An organic-waste-to-energy project in Connecticut USA begins producing electricity this year, demonstrating financial and environmental benefits achievable locally and globally by converting up to 40,000 tons of organic waste annually into environmentally harmonious green energy and dry bio fertilizer.
The Quantum Biopower Plant serving the central Connecticut region incorporates its GWE RAPTOR rapid anaerobic digestion system at the heart of its process that harvests mixed organic wastes for conversion into enough biogas (primarily methane) to generate 1.2 MW of electricity and up to 5.6 tons a day of dry bio fertilizer.
Biogas extracted from the refuse replaces fossil and other fuels typically used to generate electricity for the nearby Town of Southington, CT, reducing its environmental footprint and helping the State meet its renewable energy goal of generating 27% of the state's electricity from renewable energy resources by 2020.
The Southington plant’s biogas production of more than 420,000 Nft3 (about 12,000 Nm3) a day @62.5 per cent methane (CH4) is equivalent to 8,000 kg a day of fuel oil, or more than 3,000 tons of the fossil fuel a year, projected to be worth over $A10 million in the plant’s first decade of service. The plant began accepting food waste in December 2016, in preparation for electricity production this year.
Adjacent to Quantum Biopower’s anaerobic digester building are a pair of million-gallon tanks (approx. 380,000 liter tanks) where high levels of heat are applied to the liquefied trash produced by the anaerobic digester. The super-heated liquid becomes the methane gas that is being used from this year to produce electricity for Southington’s municipal buildings, sold to the town at a reduced rate that will lower what the town spends on energy annually for the next 20 years.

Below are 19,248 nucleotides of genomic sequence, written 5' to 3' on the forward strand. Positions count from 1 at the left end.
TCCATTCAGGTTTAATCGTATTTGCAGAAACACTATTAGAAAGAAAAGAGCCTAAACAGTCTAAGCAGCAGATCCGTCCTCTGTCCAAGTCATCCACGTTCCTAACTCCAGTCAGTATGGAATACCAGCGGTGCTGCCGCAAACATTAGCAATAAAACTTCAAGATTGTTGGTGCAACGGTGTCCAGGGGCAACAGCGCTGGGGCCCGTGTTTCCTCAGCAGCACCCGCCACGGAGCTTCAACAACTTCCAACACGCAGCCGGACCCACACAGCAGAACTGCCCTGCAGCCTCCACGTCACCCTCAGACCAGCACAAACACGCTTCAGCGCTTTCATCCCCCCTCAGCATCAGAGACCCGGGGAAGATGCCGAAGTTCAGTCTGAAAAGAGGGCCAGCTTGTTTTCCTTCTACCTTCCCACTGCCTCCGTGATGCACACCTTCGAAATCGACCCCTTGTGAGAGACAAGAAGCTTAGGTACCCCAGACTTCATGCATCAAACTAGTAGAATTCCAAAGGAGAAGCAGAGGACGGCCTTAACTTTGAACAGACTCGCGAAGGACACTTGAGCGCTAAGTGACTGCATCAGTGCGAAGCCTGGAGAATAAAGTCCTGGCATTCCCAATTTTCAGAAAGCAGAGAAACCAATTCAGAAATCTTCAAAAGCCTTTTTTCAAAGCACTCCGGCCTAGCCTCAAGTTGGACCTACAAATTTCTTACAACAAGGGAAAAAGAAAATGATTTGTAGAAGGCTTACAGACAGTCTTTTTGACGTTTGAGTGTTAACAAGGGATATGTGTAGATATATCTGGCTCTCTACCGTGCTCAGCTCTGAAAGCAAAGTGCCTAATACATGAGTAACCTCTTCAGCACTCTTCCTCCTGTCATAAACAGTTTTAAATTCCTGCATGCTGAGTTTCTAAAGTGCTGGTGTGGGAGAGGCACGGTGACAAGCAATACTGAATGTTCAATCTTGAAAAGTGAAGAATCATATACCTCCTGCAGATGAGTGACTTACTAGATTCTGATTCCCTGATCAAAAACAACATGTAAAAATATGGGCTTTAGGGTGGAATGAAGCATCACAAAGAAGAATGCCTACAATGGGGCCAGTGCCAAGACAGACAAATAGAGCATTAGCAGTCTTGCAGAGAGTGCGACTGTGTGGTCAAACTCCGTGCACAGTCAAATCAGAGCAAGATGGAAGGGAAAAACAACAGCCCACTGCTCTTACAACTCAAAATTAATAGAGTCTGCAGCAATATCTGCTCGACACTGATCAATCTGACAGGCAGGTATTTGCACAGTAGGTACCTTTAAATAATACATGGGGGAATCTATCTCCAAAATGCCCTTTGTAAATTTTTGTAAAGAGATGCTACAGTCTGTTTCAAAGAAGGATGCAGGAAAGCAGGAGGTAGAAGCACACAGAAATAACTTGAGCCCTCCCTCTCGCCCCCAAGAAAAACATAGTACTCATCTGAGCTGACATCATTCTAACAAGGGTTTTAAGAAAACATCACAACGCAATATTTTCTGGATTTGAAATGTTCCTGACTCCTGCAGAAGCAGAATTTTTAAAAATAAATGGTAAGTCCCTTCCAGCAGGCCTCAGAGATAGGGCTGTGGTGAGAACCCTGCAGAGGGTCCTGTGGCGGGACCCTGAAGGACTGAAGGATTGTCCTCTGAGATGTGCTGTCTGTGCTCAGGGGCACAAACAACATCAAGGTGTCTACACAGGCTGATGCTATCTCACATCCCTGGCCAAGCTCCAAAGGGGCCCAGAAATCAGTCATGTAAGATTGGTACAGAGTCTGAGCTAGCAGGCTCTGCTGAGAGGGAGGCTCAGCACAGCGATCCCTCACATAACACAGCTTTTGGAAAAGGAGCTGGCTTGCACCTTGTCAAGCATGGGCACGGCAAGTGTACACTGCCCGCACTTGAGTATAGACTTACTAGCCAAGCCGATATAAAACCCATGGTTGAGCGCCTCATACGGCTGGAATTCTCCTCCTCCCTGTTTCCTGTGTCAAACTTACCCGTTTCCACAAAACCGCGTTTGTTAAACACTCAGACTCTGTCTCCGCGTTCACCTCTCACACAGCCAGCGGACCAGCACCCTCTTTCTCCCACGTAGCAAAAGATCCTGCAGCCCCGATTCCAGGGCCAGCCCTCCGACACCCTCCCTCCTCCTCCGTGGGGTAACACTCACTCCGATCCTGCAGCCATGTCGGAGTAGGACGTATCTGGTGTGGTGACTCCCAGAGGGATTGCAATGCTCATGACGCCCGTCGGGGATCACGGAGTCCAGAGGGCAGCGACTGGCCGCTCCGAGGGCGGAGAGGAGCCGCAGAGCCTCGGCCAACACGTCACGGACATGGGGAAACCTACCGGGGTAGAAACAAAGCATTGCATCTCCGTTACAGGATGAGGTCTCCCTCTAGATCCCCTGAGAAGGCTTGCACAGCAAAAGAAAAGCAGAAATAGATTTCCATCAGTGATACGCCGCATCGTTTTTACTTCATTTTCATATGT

“An enormous advantage of this type of green energy is that it transforms an environmental problem into a profitable resource. Rather than having to pay to dispose of organic trash – or having it rot in landfills or create community odor issues and environmental hazards – this process converts virtually any organic waste into a profitable asset,” said Global Water & Energy Vice President, Mr Ian Page.
“This very successful Quantum Biopower plant, incorporating the latest RAPTOR waste-to-energy technology, illustrates the huge benefits available to virtually any application producing a biological waste stream, including municipal or industrial facilities, food and beverage processing plants, or agribusinesses.
“As well as profit and environmental benefits, this technology provides consistent and reliable base load power, which is not always possible with alternative green energy technologies, such as wind and solar. It is a proven winner,” said Mr Page, whose company (a subsidiary of Global Water Engineering Engineering) has also successfully completed a RAPTOR waste-to-energy plant in Canada and is currently completing another in the Caribbean that converts food waste and a form of grass to energy.